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From Christopher Schultz <>
Subject Re: JNDI Datasource Reference in DD Not Necessary?
Date Fri, 12 Mar 2004 16:31:36 GMT

I was just about to ask a question like this thread's today... glad I 
read the archives. ;)

I have an intersting observation in Tomcat 4.1.29. I found that my 
resource-ref was misnamed in web.xml, so I decided to check it out. A 
long time ago, I wrote a quick-and-dirty JNDI browser to help me figure 
out these things.

Using my JNDI browser, and looking at the path "java:/comp/env/jdbc" I 
find the following entries:

     *  DSMstandard, class = org.apache.naming.ResourceLinkRef
     * diagnosis, class = org.apache.commons.dbcp.BasicDataSource

(I have two DataSources configured -- I have to deal w/two DBs, so 
they're both there).

It's odd that one of them shows up as a ResourceLinkRef and the other as 
a BasicDataSource. (I have no resource-ref elements in my web.xml, for 
testing). They were defined the same way in server.xml:

	    <Resource name="jdbc/diagnosis"
	    <Resource name="jdbc/DSMstandard"

(I'll spare you the details of the ResourceParams, but they are 
identical except for the name used).

N.B.: I have my <Resource> declaration in <GlobalNamingResources> 
because I need to use it for my Realm. Apparently, Resources defined 
within a Context that will use it as a Realm don't work well -- at least 
this was my experience. I found that putting the resource in the global 
resources and then using a ResourceLink did the trick.

Then, later, within the <Context> that will be using these, I had to add 

	    <ResourceLink name="jdbc/diagnosis"
                         type="javax.sql.DataSource" />

	    <ResourceLink name="jdbc/DSMstandard"
                         type="javax.sql.DataSource" />

Why wouldn't I get both BasicDataSource objects, or both ResourceLinkRef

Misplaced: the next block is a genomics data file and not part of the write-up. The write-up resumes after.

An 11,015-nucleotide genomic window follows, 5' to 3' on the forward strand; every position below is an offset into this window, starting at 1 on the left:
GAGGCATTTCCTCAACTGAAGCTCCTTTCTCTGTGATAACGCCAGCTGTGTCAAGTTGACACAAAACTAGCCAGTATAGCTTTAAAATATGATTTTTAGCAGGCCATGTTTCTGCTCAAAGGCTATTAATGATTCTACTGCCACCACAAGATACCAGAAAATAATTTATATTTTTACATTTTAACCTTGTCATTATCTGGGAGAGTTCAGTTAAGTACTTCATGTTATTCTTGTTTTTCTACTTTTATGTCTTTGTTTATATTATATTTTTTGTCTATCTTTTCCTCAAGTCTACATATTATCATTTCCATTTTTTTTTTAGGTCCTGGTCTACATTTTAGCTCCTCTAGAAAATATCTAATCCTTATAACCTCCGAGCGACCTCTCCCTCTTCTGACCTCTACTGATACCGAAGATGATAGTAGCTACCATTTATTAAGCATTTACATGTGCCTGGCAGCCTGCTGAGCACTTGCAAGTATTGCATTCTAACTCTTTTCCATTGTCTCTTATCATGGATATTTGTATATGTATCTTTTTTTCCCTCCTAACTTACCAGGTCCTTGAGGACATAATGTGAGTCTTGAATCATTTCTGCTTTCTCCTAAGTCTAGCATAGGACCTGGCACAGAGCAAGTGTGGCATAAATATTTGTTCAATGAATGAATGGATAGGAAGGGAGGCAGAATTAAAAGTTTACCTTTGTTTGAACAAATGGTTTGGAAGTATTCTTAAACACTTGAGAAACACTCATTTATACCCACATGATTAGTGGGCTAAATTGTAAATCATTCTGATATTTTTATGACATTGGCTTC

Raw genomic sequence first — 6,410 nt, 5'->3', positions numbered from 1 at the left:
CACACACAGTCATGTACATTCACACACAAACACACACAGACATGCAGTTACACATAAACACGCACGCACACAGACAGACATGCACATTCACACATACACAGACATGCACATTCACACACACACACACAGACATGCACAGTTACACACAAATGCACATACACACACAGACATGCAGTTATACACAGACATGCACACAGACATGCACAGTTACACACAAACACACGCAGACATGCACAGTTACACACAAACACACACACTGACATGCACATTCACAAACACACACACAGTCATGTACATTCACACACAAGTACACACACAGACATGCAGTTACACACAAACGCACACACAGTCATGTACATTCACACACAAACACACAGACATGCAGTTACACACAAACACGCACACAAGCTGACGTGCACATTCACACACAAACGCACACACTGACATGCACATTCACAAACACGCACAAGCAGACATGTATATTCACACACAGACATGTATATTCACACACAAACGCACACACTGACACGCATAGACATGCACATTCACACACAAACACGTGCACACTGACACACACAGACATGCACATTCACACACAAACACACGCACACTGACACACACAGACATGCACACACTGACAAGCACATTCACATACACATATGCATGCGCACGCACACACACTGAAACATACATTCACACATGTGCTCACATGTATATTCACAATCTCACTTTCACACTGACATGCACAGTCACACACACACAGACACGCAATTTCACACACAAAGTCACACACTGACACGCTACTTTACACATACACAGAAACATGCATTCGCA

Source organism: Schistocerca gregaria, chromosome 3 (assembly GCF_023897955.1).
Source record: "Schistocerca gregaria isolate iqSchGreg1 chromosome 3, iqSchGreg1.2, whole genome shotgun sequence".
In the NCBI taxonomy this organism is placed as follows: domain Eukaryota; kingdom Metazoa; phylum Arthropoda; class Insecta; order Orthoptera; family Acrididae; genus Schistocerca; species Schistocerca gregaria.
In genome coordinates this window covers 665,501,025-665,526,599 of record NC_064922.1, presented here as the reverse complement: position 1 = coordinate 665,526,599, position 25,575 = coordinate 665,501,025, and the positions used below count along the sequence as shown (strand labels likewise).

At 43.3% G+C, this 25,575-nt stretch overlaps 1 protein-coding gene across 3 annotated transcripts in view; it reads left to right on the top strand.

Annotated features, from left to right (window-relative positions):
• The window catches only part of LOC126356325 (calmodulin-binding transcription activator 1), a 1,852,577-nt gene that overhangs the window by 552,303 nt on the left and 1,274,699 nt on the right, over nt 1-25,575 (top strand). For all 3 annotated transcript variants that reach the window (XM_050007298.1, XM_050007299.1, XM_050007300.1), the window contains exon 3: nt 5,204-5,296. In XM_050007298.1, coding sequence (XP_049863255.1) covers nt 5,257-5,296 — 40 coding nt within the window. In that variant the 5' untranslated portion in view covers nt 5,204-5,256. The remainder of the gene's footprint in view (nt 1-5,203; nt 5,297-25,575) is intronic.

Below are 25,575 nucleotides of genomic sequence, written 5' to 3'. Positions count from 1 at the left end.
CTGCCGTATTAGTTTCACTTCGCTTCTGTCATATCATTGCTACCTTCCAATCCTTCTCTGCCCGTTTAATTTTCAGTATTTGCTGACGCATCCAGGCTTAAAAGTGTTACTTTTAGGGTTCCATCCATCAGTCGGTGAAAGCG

I thought it may have to do with the fact that I have the same name for 
the global reference and the local reference, so I changed the global 
references to "jdbc/[dbname]-global" and re-started. I got the exact 
same stuff in that JNDI context.

Can anyone explain what's going on?

Logically, I would expect the following:

1. <Resource> elements in the <GlobalNamingResources> would show up for 
all Contexts. If this is true, then why do I need <ResourceLink> in my 

2. <ResourceLink> elements in a <Context> "grant" access to a 
globally-defined resource to that particular Context. Makes sense -- 
maybe you have a global resource for convenience, but it's a security 
issue to grant that resource to *any* webapp running on the server. So, 
if this is true, why don't I get two objects of type ResourceLinkRef in 
my context's JNDI namespace? Instead, I get one DataSource and one 

3. <resource-ref> elements in web.xml should map the local name of a 
resource (the one you use from your webapp in JNDI lookups) to the 
resource mentioned in the Context's <ResourceLink> element.

So, if all that's true, then here's what happens:

<Resource> defines the canonical name for the resource. <ResourceLink> 
grants the resource to a particular webapp, possibly re-naming it in the 
process. (This should produce a ResourceLinkRef object in the JNDI 
namespace as seen by the webapp). <resource-ref> adds a 'local' 
reference name to a resource provided by the container. This should add 
another ResourceLinkRef (or something similar) to the JNDI namespace as 
seen by the webapp.

Can someone comment on my logic, and show me where I'm making incorrect 
assumptions or missing some crucial detail?

Thanks so much for helping me beat a dead horse. I really want to know 
what's going on. I'm *not* in a position where something's not working, 
so examples for getting things working aren't a ton of help (they pop up 
on the list often, and are in both Tomcat 4.x and 5.x JNDI HOWTOs).


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